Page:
Music Research >> The role of the mandolin in Irish traditional music

The role of the mandolin in Irish traditional music

Some of the mandolin players in Irish traditional music since the 1960s and 1970s are regarded amongst the most successful and creative musicians in Irish traditional music but the role and place of the mandolin within the tradition has not yet been explored.  In this dissertation, the introduction of the mandolin to Irish traditional music and the various styles and approaches used by various performers are critically assessed through an examination of historical sources, engagement with available recordings and interviews with mandolin players in Irish traditional music.

In addition to a focus on Irish traditional music, the development of the mandolin in a wider European context and, in particular, its role in other musical traditions is considered to inform an understanding of Irish traditional music within a wider cultural world.  The influence of other musical traditions on the development of mandolin playing styles in Irish traditional music is examined, particularly those of the Balkan region.  Such an understanding will be linked to other aspects of Irish traditional music, including the commercialisation of the genre exemplified by the popularity of the band Planxty and the show Riverdance, both of which draw on both Irish and Balkan rhythms and musical ideas.

 

 I will specifically focus on the playing of Andy Irvine who is one of the most successful mandolin players within Irish traditional music over the past 50 years. I will focus in the role of the mandolin to accompany Irish traditional songs and also his development of a style suited to the dance music tradition.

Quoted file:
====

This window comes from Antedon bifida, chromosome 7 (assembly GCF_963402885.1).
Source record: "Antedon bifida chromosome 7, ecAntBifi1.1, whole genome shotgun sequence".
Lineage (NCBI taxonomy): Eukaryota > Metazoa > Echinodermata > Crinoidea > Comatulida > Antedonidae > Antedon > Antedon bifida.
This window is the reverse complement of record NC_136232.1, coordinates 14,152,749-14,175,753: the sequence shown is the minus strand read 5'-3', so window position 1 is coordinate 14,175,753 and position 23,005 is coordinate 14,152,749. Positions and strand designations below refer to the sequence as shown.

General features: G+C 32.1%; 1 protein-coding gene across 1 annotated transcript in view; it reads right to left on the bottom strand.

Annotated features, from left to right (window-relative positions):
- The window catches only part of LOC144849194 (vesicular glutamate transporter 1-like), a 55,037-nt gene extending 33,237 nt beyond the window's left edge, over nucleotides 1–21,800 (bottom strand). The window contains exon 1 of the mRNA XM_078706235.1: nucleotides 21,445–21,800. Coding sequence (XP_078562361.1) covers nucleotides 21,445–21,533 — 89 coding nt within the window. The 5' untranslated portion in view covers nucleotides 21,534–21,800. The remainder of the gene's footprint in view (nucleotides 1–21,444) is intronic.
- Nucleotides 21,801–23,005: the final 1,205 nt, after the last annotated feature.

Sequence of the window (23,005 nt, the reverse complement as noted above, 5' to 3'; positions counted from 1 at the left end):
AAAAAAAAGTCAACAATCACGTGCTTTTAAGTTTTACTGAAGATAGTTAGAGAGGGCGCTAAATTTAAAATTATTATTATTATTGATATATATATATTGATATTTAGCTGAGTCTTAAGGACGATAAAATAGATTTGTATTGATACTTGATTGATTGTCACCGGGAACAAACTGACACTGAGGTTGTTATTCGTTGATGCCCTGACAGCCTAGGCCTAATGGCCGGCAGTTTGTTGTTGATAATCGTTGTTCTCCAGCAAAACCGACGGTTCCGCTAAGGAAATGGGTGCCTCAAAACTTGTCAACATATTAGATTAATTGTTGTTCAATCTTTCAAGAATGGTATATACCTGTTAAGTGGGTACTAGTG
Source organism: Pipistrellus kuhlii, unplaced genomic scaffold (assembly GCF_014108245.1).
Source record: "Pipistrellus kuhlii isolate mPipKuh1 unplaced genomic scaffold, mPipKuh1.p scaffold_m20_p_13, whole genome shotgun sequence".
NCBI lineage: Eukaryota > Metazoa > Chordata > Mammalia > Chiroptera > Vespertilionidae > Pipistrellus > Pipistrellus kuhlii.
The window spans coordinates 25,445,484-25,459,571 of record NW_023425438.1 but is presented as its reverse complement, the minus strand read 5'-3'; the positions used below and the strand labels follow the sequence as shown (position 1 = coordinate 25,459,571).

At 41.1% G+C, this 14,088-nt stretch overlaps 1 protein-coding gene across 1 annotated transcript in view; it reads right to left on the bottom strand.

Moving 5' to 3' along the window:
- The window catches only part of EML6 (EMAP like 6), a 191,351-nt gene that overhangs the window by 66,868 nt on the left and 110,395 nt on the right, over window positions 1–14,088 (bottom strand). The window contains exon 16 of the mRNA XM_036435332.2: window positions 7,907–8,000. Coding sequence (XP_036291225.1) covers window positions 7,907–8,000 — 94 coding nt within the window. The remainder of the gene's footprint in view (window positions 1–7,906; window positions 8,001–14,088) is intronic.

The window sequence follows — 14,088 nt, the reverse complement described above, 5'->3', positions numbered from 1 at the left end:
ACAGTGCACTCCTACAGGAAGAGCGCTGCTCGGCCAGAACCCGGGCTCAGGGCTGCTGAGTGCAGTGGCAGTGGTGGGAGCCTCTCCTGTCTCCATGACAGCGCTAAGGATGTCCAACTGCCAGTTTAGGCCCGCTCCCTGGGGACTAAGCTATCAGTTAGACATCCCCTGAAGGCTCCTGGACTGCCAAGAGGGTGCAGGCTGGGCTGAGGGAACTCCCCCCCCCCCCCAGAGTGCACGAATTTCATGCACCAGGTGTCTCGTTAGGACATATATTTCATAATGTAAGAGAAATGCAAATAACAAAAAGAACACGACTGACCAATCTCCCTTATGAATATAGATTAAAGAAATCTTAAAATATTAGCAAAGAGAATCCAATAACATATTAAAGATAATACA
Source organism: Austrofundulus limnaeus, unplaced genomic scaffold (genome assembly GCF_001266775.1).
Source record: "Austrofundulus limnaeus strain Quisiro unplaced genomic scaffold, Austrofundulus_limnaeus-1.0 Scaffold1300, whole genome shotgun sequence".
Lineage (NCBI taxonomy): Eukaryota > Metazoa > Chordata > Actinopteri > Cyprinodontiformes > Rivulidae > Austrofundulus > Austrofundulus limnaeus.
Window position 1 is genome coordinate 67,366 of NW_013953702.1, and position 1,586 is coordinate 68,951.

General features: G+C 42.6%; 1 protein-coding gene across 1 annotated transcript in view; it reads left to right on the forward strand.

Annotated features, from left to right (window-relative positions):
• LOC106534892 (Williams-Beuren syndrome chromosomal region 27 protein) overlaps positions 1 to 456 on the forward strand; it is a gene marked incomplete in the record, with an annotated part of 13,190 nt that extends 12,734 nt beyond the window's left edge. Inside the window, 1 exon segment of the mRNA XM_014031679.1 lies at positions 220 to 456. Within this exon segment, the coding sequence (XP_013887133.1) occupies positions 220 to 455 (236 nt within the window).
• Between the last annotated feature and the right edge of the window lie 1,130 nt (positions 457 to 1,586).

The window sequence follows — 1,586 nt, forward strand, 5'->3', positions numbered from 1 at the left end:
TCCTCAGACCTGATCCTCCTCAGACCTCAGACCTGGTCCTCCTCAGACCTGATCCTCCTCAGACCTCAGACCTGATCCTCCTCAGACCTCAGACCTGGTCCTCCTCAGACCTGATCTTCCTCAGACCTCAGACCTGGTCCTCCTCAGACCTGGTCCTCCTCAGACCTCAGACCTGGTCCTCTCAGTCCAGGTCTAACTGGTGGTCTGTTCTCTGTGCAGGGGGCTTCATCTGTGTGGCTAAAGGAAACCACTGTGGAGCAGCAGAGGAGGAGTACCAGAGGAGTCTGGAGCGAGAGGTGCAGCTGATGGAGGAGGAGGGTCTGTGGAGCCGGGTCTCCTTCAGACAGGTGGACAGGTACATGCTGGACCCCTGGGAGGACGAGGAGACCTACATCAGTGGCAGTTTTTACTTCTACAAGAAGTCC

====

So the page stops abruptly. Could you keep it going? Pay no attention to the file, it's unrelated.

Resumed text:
While the mandolin, as an instrument, is largely unexplored, it is closely connected to the banjo in the context of Irish traditional music.  The banjo has become a very significant instrument in Irish traditional music in recent years, particularly through the playing of Barney McKenna, Kieran Hanrahan and Gerry O’Connor. Each of these musicians also play the mandolin. I will explore the reasons for the imagination of the mandolin as a ‘second instrument’ and how these musicians have influenced the playing of the mandolin in the wider Irish traditional music world.

 

 

The study of Irish traditional music is a core element of Irish ethnomusicological study and informs a wide range of disciplines seeking to analyse and comprehend Irish society, culture and identity.  The study of various contexts for Irish traditional music provides insights into the Irish psyche and informs our knowledge of community, migration and commercial activity.

 In relation to the academic awareness of the mandolin in Irish traditional music, most of the literature I have studied to date focuses on instrumental pedagogy. There is a short mention in Fintan Vallely’s Companion to Irish Music (2011) but this only gives a brief overview that suggests the need for further study. There have been numerous studies compiled on almost all instruments that now feature prominently in Irish traditional music such as the flute, banjo, fiddle, harp and uilleann pipes. 

 

The research, particularly in the process of transcription and analysis, will be informed by Hanrahan’s recent MA dissertation on the banjo in Irish traditional music (2011) and Scahill’s two tutor books for the Irish tenor banjo (2008, 2011), as well as others that focus on the mandolin.  While mandolin players may use these as guides for learning, my research will highlight important differences in musical style and approach between the banjo and mandolin in Irish traditional music.